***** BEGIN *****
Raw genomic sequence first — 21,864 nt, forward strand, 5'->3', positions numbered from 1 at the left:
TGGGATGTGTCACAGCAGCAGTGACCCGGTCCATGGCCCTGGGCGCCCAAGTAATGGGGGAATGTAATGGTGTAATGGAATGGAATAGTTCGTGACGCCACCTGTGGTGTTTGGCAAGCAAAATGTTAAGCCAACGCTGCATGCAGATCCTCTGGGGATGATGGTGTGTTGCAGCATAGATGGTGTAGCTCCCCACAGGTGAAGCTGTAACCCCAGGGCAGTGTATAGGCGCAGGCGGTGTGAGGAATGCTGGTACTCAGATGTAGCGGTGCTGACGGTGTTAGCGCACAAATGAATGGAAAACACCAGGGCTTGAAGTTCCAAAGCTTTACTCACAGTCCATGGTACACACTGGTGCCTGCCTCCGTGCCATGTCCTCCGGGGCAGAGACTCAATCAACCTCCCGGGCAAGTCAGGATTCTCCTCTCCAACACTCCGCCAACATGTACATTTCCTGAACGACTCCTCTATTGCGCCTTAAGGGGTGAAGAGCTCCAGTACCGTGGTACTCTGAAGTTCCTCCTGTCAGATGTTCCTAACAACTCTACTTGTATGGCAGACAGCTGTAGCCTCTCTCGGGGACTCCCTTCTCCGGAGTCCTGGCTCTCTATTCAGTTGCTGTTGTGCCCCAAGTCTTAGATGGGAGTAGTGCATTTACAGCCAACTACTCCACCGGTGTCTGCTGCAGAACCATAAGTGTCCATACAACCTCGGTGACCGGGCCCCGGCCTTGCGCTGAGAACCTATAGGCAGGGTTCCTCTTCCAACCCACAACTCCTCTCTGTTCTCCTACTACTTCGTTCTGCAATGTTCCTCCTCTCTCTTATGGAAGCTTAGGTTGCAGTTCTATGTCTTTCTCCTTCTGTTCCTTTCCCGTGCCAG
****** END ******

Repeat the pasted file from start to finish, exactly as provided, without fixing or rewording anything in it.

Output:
Raw genomic sequence first — 21,864 nt, forward strand, 5'->3', positions numbered from 1 at the left:
TGGGATGTGTCACAGCAGCAGTGACCCGGTCCATGGCCCTGGGCGCCCAAGTAATGGGGGAATGTAATGGTGTAATGGAATGGAATAGTTCGTGACGCCACCTGTGGTGTTTGGCAAGCAAAATGTTAAGCCAACGCTGCATGCAGATCCTCTGGGGATGATGGTGTGTTGCAGCATAGATGGTGTAGCTCCCCACAGGTGAAGCTGTAACCCCAGGGCAGTGTATAGGCGCAGGCGGTGTGAGGAATGCTGGTACTCAGATGTAGCGGTGCTGACGGTGTTAGCGCACAAATGAATGGAAAACACCAGGGCTTGAAGTTCCAAAGCTTTACTCACAGTCCATGGTACACACTGGTGCCTGCCTCCGTGCCATGTCCTCCGGGGCAGAGACTCAATCAACCTCCCGGGCAAGTCAGGATTCTCCTCTCCAACACTCCGCCAACATGTACATTTCCTGAACGACTCCTCTATTGCGCCTTAAGGGGTGAAGAGCTCCAGTACCGTGGTACTCTGAAGTTCCTCCTGTCAGATGTTCCTAACAACTCTACTTGTATGGCAGACAGCTGTAGCCTCTCTCGGGGACTCCCTTCTCCGGAGTCCTGGCTCTCTATTCAGTTGCTGTTGTGCCCCAAGTCTTAGATGGGAGTAGTGCATTTACAGCCAACTACTCCACCGGTGTCTGCTGCAGAACCATAAGTGTCCATACAACCTCGGTGACCGGGCCCCGGCCTTGCGCTGAGAACCTATAGGCAGGGTTCCTCTTCCAACCCACAACTCCTCTCTGTTCTCCTACTACTTCGTTCTGCAATGTTCCTCCTCTCTCTTATGGAAGCTTAGGTTGCAGTTCTATGTCTTTCTCCTTCTGTTCCTTTCCCGTGCCAG